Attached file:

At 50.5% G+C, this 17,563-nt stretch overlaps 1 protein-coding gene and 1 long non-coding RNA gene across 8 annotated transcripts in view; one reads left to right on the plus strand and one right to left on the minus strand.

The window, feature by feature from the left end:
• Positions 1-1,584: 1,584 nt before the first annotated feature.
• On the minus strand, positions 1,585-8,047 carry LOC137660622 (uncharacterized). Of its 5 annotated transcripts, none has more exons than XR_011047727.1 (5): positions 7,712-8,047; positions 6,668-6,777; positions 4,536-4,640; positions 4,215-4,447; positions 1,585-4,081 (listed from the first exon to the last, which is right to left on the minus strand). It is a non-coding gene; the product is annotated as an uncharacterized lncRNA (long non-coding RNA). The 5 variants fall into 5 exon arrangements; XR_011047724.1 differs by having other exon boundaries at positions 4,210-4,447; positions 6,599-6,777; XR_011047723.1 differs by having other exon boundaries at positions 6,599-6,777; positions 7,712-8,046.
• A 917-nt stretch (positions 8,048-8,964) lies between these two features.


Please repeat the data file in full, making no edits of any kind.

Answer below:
At 50.5% G+C, this 17,563-nt stretch overlaps 1 protein-coding gene and 1 long non-coding RNA gene across 8 annotated transcripts in view; one reads left to right on the plus strand and one right to left on the minus strand.

The window, feature by feature from the left end:
• Positions 1-1,584: 1,584 nt before the first annotated feature.
• On the minus strand, positions 1,585-8,047 carry LOC137660622 (uncharacterized). Of its 5 annotated transcripts, none has more exons than XR_011047727.1 (5): positions 7,712-8,047; positions 6,668-6,777; positions 4,536-4,640; positions 4,215-4,447; positions 1,585-4,081 (listed from the first exon to the last, which is right to left on the minus strand). It is a non-coding gene; the product is annotated as an uncharacterized lncRNA (long non-coding RNA). The 5 variants fall into 5 exon arrangements; XR_011047724.1 differs by having other exon boundaries at positions 4,210-4,447; positions 6,599-6,777; XR_011047723.1 differs by having other exon boundaries at positions 6,599-6,777; positions 7,712-8,046.
• A 917-nt stretch (positions 8,048-8,964) lies between these two features.